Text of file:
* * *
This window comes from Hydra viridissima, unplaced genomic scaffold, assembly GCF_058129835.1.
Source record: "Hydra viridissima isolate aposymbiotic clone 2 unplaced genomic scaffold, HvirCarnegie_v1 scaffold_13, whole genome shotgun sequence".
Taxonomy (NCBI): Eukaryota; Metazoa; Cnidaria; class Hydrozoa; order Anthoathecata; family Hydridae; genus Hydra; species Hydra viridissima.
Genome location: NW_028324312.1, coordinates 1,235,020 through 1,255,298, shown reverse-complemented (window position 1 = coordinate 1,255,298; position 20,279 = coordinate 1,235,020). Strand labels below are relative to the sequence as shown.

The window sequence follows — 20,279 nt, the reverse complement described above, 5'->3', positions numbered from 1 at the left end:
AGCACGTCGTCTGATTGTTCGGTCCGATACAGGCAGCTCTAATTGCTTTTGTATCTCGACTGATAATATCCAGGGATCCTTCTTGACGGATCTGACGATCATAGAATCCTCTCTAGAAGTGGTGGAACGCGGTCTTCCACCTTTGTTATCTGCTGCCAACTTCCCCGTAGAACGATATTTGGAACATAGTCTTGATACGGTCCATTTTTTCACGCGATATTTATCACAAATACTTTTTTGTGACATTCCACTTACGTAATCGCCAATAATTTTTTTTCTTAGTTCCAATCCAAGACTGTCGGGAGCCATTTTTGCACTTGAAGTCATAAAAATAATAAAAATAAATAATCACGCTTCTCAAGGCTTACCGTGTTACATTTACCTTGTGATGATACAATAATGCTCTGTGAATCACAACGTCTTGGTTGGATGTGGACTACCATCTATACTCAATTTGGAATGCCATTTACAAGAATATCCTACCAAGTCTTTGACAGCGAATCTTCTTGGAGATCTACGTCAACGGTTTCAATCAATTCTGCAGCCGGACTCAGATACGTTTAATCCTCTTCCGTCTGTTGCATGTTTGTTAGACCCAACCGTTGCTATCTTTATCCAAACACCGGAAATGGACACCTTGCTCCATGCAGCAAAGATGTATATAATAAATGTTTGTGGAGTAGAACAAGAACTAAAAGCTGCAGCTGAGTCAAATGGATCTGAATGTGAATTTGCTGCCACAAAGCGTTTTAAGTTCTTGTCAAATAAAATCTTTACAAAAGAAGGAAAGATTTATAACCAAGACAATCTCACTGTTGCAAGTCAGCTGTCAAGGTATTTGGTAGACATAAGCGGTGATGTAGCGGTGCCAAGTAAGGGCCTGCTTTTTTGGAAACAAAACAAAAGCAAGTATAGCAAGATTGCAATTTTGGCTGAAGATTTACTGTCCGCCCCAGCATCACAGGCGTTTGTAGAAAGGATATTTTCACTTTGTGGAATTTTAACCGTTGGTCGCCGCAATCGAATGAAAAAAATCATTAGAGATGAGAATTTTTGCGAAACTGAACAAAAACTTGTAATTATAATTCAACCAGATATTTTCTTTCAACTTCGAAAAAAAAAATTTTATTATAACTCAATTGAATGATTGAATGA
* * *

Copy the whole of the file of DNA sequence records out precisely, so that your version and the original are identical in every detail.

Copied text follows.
This window comes from Hydra viridissima, unplaced genomic scaffold, assembly GCF_058129835.1.
Source record: "Hydra viridissima isolate aposymbiotic clone 2 unplaced genomic scaffold, HvirCarnegie_v1 scaffold_13, whole genome shotgun sequence".
Taxonomy (NCBI): Eukaryota; Metazoa; Cnidaria; class Hydrozoa; order Anthoathecata; family Hydridae; genus Hydra; species Hydra viridissima.
Genome location: NW_028324312.1, coordinates 1,235,020 through 1,255,298, shown reverse-complemented (window position 1 = coordinate 1,255,298; position 20,279 = coordinate 1,235,020). Strand labels below are relative to the sequence as shown.

The window sequence follows — 20,279 nt, the reverse complement described above, 5'->3', positions numbered from 1 at the left end:
AGCACGTCGTCTGATTGTTCGGTCCGATACAGGCAGCTCTAATTGCTTTTGTATCTCGACTGATAATATCCAGGGATCCTTCTTGACGGATCTGACGATCATAGAATCCTCTCTAGAAGTGGTGGAACGCGGTCTTCCACCTTTGTTATCTGCTGCCAACTTCCCCGTAGAACGATATTTGGAACATAGTCTTGATACGGTCCATTTTTTCACGCGATATTTATCACAAATACTTTTTTGTGACATTCCACTTACGTAATCGCCAATAATTTTTTTTCTTAGTTCCAATCCAAGACTGTCGGGAGCCATTTTTGCACTTGAAGTCATAAAAATAATAAAAATAAATAATCACGCTTCTCAAGGCTTACCGTGTTACATTTACCTTGTGATGATACAATAATGCTCTGTGAATCACAACGTCTTGGTTGGATGTGGACTACCATCTATACTCAATTTGGAATGCCATTTACAAGAATATCCTACCAAGTCTTTGACAGCGAATCTTCTTGGAGATCTACGTCAACGGTTTCAATCAATTCTGCAGCCGGACTCAGATACGTTTAATCCTCTTCCGTCTGTTGCATGTTTGTTAGACCCAACCGTTGCTATCTTTATCCAAACACCGGAAATGGACACCTTGCTCCATGCAGCAAAGATGTATATAATAAATGTTTGTGGAGTAGAACAAGAACTAAAAGCTGCAGCTGAGTCAAATGGATCTGAATGTGAATTTGCTGCCACAAAGCGTTTTAAGTTCTTGTCAAATAAAATCTTTACAAAAGAAGGAAAGATTTATAACCAAGACAATCTCACTGTTGCAAGTCAGCTGTCAAGGTATTTGGTAGACATAAGCGGTGATGTAGCGGTGCCAAGTAAGGGCCTGCTTTTTTGGAAACAAAACAAAAGCAAGTATAGCAAGATTGCAATTTTGGCTGAAGATTTACTGTCCGCCCCAGCATCACAGGCGTTTGTAGAAAGGATATTTTCACTTTGTGGAATTTTAACCGTTGGTCGCCGCAATCGAATGAAAAAAATCATTAGAGATGAGAATTTTTGCGAAACTGAACAAAAACTTGTAATTATAATTCAACCAGATATTTTCTTTCAACTTCGAAAAAAAAAATTTTATTATAACTCAATTGAATGATTGAATGA